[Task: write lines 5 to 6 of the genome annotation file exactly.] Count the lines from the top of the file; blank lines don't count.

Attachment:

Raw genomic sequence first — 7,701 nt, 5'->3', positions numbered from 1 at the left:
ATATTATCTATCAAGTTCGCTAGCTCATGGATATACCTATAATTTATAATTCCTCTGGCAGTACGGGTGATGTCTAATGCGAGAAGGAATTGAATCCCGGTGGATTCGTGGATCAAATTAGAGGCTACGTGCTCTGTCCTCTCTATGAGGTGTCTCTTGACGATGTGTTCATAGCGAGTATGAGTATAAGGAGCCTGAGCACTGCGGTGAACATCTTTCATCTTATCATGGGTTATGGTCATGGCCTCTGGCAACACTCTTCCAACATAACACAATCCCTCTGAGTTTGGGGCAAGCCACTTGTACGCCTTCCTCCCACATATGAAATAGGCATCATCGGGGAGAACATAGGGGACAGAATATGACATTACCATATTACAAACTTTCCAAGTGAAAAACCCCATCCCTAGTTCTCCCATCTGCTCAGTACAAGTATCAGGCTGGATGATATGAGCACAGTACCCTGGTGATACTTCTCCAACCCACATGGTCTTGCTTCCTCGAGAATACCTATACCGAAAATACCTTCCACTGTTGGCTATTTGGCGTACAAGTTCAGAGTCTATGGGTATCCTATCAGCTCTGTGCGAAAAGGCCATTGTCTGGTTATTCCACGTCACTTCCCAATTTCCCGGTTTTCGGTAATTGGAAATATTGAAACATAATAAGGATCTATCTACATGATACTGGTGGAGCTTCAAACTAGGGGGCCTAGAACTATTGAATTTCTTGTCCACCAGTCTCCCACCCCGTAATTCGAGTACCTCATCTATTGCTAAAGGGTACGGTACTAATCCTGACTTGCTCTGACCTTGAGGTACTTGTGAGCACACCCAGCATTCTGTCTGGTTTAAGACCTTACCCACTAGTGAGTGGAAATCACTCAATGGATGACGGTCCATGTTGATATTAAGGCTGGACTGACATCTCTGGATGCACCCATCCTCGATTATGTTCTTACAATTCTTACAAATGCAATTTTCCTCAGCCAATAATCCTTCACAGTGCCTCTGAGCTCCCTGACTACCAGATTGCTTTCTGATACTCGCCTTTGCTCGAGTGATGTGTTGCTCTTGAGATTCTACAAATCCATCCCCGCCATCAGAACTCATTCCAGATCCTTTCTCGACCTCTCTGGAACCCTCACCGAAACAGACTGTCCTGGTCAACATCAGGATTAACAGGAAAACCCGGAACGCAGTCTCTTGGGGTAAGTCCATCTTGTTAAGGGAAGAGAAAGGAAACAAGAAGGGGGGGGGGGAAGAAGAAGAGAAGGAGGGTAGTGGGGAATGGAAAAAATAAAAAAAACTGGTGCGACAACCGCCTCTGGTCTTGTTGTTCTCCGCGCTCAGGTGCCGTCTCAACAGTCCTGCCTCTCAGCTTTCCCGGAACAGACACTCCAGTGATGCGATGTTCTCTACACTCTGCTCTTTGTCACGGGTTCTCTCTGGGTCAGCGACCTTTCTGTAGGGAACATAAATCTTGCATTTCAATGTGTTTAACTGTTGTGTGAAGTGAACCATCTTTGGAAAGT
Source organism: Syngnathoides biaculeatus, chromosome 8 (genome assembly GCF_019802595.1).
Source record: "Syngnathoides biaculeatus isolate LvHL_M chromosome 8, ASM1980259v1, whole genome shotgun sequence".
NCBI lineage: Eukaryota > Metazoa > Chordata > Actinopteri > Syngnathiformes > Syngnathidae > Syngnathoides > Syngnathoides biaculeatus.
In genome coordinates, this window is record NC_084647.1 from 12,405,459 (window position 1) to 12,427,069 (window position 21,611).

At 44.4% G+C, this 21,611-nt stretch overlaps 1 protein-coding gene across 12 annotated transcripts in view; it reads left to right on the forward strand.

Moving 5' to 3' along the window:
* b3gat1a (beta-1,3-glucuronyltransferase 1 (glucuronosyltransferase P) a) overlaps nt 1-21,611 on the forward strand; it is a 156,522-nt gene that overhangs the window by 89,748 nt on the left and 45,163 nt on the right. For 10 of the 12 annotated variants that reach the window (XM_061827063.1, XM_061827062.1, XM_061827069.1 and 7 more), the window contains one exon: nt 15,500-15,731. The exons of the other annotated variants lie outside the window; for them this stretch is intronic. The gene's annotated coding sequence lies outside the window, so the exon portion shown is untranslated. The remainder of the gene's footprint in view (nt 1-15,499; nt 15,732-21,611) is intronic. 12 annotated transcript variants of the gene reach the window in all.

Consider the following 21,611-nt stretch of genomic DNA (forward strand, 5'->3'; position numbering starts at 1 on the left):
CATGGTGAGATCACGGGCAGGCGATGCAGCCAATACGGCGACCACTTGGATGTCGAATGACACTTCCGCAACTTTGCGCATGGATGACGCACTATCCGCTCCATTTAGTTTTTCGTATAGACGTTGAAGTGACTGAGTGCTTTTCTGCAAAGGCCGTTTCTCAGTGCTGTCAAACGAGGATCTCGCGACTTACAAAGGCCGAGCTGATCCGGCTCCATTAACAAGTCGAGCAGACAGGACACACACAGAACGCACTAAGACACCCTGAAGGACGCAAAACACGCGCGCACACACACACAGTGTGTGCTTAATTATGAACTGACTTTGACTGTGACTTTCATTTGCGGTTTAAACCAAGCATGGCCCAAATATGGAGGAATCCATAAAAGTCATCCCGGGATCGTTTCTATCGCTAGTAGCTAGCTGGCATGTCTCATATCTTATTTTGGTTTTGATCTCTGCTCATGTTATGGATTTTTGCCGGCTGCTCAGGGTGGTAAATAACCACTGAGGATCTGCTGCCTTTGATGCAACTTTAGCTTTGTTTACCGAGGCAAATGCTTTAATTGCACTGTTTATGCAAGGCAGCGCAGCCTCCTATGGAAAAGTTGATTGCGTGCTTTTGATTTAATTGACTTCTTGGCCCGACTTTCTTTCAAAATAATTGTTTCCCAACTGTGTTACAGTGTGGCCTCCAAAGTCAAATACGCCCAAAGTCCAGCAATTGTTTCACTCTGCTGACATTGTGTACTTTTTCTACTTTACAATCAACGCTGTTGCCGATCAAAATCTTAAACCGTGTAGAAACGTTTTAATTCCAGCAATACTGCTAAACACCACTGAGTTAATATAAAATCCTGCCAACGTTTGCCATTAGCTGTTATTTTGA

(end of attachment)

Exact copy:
NCBI lineage: Eukaryota > Metazoa > Chordata > Actinopteri > Syngnathiformes > Syngnathidae > Syngnathoides > Syngnathoides biaculeatus.
In genome coordinates, this window is record NC_084647.1 from 12,405,459 (window position 1) to 12,427,069 (window position 21,611).